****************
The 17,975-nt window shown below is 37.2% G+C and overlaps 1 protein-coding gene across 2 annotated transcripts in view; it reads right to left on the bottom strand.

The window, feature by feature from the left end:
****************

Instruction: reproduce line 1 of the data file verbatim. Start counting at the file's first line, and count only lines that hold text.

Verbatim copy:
The 17,975-nt window shown below is 37.2% G+C and overlaps 1 protein-coding gene across 2 annotated transcripts in view; it reads right to left on the bottom strand.